by Maureen Cain.
I want to get to the gun show early to avoid crowds, so I arrive when it opens at 9:00 on Sunday morning. I figure the fewer people that are there, the fewer who will notice that I snuck in my painted bullet casings to take photos about the ubiquity of gun violence in the United States. But by 9:15 the dirt parking lot at the fairgrounds is already filling up. I park my Jetta among the rows of pickup trucks, stuff a handful of spray-painted casings into my purse and join the flow of men in cowboy hats heading into the gun show.
Outside the arena are food stands selling kettle corn and hot dogs. I pay $14 for entry. At the door to the gun show, there's a confusing sign that reads "No weapons beyond this point." The security guard asks if I have any guns on me, but he doesn't search my bag.
I'm out of my element and more than a little nervous, so I walk around first to try to get comfortable with my surroundings. Hundreds of men and a handful of women are shopping for guns in this warehouse-size room. I see two women wearing sequined pink "Women for Trump" T-shirts. I talk to one woman selling a non-lethal self defense gadget for "when my husband isn't around to protect me."
After a few minutes of wandering, I can focus on the aesthetics of the situation and spot locations to set up and photograph the rainbow colored casings. I don't ask for permission and I don't explain what I'm doing. I wait until the moment is right and I take my pictures.
There are an estimated 5,000 gun shows every year in the U.S., with thousands of guns sold at each event. Although some states require background checks, federal law does not require private gun sellers at gun shows to conduct background checks or to track sales.
At the gun show, the connection between politics and gun ownership is clear. One man asks me to sign a petition to keep the town from becoming a sanctuary city for refugees and tells me, "I want my family to be safe. I guess that makes me a racist."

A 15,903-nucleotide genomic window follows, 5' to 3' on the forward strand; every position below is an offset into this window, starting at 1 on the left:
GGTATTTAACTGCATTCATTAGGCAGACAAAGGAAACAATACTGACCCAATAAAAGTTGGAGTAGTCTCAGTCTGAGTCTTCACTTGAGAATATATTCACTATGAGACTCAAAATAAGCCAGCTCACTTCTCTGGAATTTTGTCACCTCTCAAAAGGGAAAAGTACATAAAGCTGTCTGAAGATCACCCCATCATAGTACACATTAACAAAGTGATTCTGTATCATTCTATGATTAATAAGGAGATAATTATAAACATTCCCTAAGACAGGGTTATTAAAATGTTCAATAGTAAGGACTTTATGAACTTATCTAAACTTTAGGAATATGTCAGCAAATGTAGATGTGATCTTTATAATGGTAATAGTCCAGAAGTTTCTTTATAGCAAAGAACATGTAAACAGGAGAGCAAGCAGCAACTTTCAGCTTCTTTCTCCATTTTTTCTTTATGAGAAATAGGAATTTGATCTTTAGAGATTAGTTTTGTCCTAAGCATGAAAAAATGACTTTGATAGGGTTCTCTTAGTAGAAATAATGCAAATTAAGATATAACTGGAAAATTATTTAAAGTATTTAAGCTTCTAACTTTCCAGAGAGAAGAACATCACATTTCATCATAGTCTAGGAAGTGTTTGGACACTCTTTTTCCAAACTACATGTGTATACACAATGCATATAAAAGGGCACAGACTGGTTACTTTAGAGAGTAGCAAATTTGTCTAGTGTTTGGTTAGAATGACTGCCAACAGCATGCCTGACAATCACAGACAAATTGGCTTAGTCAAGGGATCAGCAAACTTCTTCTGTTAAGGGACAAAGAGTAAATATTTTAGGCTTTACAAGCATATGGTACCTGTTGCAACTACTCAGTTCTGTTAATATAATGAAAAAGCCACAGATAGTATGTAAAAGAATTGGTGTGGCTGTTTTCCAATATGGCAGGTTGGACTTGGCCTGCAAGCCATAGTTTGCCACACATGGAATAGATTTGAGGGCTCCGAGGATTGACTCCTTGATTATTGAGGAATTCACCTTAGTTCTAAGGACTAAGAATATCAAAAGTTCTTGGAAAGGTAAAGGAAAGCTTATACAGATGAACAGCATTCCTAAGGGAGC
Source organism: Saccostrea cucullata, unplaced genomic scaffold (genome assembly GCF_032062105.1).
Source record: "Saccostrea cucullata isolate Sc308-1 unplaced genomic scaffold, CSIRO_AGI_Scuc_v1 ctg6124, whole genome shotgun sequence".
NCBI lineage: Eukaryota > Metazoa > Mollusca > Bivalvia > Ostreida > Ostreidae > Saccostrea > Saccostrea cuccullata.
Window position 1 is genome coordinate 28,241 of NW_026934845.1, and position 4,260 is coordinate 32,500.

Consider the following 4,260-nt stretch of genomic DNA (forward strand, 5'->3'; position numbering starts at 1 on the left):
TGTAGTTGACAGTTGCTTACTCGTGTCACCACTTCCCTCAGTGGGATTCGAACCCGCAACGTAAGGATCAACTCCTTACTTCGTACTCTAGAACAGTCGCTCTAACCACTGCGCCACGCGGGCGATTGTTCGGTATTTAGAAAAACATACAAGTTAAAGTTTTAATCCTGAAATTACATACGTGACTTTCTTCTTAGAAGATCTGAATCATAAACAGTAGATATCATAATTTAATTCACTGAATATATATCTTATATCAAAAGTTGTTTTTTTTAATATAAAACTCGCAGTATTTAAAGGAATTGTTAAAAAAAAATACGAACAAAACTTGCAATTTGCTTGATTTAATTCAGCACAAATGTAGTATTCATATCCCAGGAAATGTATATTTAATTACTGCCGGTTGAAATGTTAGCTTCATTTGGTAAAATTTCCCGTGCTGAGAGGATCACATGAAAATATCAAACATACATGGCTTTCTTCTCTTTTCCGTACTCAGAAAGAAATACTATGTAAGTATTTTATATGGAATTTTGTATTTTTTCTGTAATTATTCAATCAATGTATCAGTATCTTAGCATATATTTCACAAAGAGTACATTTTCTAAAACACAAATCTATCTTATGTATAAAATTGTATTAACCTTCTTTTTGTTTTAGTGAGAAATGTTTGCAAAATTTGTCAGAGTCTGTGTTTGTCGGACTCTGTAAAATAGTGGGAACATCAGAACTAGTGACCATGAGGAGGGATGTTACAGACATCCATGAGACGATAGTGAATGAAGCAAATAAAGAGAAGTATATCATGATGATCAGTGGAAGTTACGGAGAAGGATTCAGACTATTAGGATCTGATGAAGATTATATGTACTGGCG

There are booths selling T-shirts and bumper stickers:
Guns have two enemies: Rust and Hillary.
I like my guns like Obama likes his voters: Unregistered.
AK-47: Rated E for Everyone.
...and the above picture of Trump, which reads In reality, they're not after me, they're after you . . . I'm just in the way.
The vendor at this booth sells ammunition he makes himself in a machine that produces 1,200 bullets per hour. It's difficult to track the exact number, but industry experts estimate that there are billions of bullets manufactured in the U.S. every year.
At the "AR-15 Headquarters" pictured here, I pick up a semi-automatic rifle to see what it feels like. I tell the vendor in the cowboy hat that I'm surprised at how small and lightweight it is. He seems irritated with my ignorance and says, "That's the whole point." There's a video playing at his booth of a line of young white men in baseball hats at a firing range whooping and shooting their AR-15s.
An AR-15 rifle costs between $400-$600 and comes with an assortment of attachments and modules to customize your weapon. AR-15s or similar rifles were used in many of the deadliest American mass shootings, including at Sandy Hook Elementary School, at the 2015 San Bernadino attack, and at the 2017 Las Vegas Harvest music festival, the deadliest American shooting in the 21st century.
The vendor at this booth looked up at me, watched me lay out and photograph my bullet casings, then continued to tell his customer about the precision of the scope on this rifle made in the Czech Republic.
After I take this photo, I leave the event. Later I learn that during the few hours I was at the gun show, a 4 year-old girl was accidentally shot and killed by her sibling at a family gathering in Fort Worth, Texas and a 5 year-old girl was killed by gunfire in a crime-related incident in Knoxville, Tennessee. During the course of this two day gun show, there were at least 328 reported incidents of gun violence in 41 different U.S. states, resulting in 76 deaths and 181 injuries.